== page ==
THOUSANDS of people have paid tribute to the late, great Russell Ebert during a state funeral at Alberton Oval on Tuesday.

Friends, family, Port Adelaide royalty, fans and politicians were among the 4000-strong crowd who filled the stands and shed a tear for the Australian Football Legend.

Ebert, 72, was diagnosed with acute myeloid leukemia in December last year, and lost his battle with the cancer at the start of November.

His son, Brett, who played for the Port Adelaide AFL side, fought back tears as he asked how could a man so generous, so "compassionate", be dealt such an unfair, cruel hand?

VALE RUSSELL EBERT AFL remembers Port Legend

"The world has lost a man whose life was devoted to others," Brett said.

Former Port Adelaide star Brett Ebert speaking at his father's funeral at Alberton Oval on November 16, 2021. Picture: Screenshot

Russell Ebert, who played a club-record 392 games with the Port Adelaide Magpies in the SANFL and won three premierships and six best and fairest awards, was recently elevated to Legend status in the South Australian Sport Hall of Fame.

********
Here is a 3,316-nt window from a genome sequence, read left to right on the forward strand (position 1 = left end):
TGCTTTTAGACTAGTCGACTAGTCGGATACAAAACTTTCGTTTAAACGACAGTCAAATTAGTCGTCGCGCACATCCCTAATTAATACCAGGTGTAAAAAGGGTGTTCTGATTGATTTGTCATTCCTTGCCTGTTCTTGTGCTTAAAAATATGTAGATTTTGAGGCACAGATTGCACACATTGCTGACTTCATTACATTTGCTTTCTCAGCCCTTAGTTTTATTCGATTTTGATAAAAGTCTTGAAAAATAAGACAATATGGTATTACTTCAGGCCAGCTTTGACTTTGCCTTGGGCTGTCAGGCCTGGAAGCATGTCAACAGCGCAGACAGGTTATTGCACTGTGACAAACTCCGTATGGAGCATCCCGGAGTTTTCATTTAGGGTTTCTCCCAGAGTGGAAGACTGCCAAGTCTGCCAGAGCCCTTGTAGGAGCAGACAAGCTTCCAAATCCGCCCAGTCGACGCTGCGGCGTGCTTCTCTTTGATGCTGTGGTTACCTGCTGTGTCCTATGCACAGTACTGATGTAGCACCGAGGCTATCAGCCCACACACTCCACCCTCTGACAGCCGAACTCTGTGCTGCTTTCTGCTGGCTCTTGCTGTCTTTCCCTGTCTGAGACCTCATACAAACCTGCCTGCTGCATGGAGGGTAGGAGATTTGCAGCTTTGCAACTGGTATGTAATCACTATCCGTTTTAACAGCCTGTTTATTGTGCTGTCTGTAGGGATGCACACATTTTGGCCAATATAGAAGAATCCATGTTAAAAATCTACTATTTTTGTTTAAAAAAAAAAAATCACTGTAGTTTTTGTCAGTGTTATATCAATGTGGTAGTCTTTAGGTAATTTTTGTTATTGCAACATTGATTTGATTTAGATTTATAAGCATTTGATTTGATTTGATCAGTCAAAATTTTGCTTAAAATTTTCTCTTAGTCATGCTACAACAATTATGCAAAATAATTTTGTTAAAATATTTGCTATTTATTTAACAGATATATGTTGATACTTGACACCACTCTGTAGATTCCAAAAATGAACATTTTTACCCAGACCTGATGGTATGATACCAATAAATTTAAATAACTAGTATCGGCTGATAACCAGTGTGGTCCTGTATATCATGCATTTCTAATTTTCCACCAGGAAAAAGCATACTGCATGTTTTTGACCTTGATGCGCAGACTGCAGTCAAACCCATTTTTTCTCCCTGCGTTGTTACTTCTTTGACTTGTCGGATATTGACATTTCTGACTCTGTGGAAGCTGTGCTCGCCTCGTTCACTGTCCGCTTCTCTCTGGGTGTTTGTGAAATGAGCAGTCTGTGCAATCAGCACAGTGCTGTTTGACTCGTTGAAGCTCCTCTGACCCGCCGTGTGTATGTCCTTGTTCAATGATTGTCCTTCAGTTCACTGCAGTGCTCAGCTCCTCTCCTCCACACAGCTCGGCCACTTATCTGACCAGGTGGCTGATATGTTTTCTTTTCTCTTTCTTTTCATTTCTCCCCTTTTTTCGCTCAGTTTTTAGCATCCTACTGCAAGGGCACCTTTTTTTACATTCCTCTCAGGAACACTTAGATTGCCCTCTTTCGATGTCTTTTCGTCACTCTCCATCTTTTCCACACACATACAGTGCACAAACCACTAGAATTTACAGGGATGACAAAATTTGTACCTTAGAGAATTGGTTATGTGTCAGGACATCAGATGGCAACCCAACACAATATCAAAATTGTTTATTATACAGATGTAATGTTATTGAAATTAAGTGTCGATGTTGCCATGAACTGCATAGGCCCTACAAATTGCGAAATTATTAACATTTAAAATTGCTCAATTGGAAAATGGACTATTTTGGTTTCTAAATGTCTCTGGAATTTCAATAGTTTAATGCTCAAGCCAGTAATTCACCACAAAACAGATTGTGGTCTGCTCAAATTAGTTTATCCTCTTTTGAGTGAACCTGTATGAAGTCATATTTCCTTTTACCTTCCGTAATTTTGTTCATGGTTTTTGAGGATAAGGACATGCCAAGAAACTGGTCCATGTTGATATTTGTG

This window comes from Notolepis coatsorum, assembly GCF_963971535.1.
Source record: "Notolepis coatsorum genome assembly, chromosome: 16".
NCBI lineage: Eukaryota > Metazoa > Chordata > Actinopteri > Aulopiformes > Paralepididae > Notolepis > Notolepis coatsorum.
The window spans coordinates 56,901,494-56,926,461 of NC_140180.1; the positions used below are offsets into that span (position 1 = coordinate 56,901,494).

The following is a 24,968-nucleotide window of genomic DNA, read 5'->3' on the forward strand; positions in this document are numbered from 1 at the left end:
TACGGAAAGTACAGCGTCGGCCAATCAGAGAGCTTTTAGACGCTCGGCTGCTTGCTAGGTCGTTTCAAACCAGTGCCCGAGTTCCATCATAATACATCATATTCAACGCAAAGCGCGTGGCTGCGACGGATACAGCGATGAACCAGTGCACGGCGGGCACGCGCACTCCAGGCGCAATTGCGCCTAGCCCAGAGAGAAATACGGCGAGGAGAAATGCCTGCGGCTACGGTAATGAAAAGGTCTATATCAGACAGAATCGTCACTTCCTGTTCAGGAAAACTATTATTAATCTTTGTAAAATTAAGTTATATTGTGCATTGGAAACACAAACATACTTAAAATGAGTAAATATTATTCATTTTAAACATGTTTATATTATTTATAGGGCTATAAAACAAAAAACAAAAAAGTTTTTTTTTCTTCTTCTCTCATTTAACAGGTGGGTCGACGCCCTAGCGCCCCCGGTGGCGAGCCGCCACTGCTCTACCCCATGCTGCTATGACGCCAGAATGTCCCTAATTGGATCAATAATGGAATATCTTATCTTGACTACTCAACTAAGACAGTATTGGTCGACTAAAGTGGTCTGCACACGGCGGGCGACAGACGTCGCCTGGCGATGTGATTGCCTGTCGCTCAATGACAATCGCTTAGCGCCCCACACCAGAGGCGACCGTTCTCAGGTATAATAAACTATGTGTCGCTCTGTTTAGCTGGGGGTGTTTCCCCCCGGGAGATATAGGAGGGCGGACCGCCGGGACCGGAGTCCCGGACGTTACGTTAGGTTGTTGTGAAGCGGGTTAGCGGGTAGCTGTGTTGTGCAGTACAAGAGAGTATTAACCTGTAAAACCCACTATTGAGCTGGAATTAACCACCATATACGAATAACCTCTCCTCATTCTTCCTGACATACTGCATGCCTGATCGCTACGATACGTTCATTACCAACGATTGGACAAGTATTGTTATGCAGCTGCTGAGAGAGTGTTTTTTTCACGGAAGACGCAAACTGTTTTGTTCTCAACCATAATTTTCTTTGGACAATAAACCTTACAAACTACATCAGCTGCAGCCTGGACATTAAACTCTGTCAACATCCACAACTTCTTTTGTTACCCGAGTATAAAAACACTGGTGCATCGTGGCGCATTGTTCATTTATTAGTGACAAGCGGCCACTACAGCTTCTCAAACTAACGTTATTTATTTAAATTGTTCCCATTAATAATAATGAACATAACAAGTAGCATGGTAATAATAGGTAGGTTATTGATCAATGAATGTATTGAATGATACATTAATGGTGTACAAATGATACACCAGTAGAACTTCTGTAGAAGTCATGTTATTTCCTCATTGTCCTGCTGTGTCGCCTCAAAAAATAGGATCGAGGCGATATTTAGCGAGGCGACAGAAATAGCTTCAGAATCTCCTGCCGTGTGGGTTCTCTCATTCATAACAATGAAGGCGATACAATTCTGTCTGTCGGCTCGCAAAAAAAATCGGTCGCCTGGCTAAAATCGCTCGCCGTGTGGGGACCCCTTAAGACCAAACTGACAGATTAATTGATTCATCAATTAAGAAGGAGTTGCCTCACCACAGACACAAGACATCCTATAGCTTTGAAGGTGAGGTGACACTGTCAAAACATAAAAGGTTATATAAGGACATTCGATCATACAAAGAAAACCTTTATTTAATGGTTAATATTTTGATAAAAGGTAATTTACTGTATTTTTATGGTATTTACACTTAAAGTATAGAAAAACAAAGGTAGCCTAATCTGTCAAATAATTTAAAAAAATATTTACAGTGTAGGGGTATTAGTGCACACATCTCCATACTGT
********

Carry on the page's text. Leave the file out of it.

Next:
In doing so, he became just the seventh Legend, following in the footsteps of Sir Donald Bradman AC and Bart Cummings AM (2010), Barrie Robran MBE (2011), Victor Richardson OBE and Gillian Rolton AM (2016), and Anna Meares (2020).

"We've had a chance to reflect on just how good he was," Ebert's daughter Tammie Kernich said.

"To us, though, he was Dad, not Russell Ebert."

The casket at Russell Ebert's state funeral on November 16, 2021. Picture: Screenshot

Peter Woite, a former teammate of Ebert's, said: "I had a front row seat to see him in action, it was an unbelievable experience to play alongside him.

"He was a perfect kick, a sensational high mark, and could read the play better than anyone. What about his overhead handballs?

"He was a champion in every sense of the word. We will miss you Russ."

The pall-bearers at Russell Ebert's state funeral on November 16, 2021. Picture: Screenshot

Max James, another teammate of Ebert's, said he told his grandson that Russell had gone to "captain God's team".

Port Adelaide chief Matthew Richardson said: "It doesn't seem real - he was always indestructible.

"Football may have been his first gift, but [his charity work] was definitely his second," Richardson said.

Earlier, in a statement to fans, Richardson said: "Russell’s humility, fairness and dedication to the broader community post his football career was universally admired and respected, and the stories and tributes that have flowed all week have been testament to that.

"Our thoughts and sincere condolences to Dian, Tammie, Ben, Brett and the Ebert family."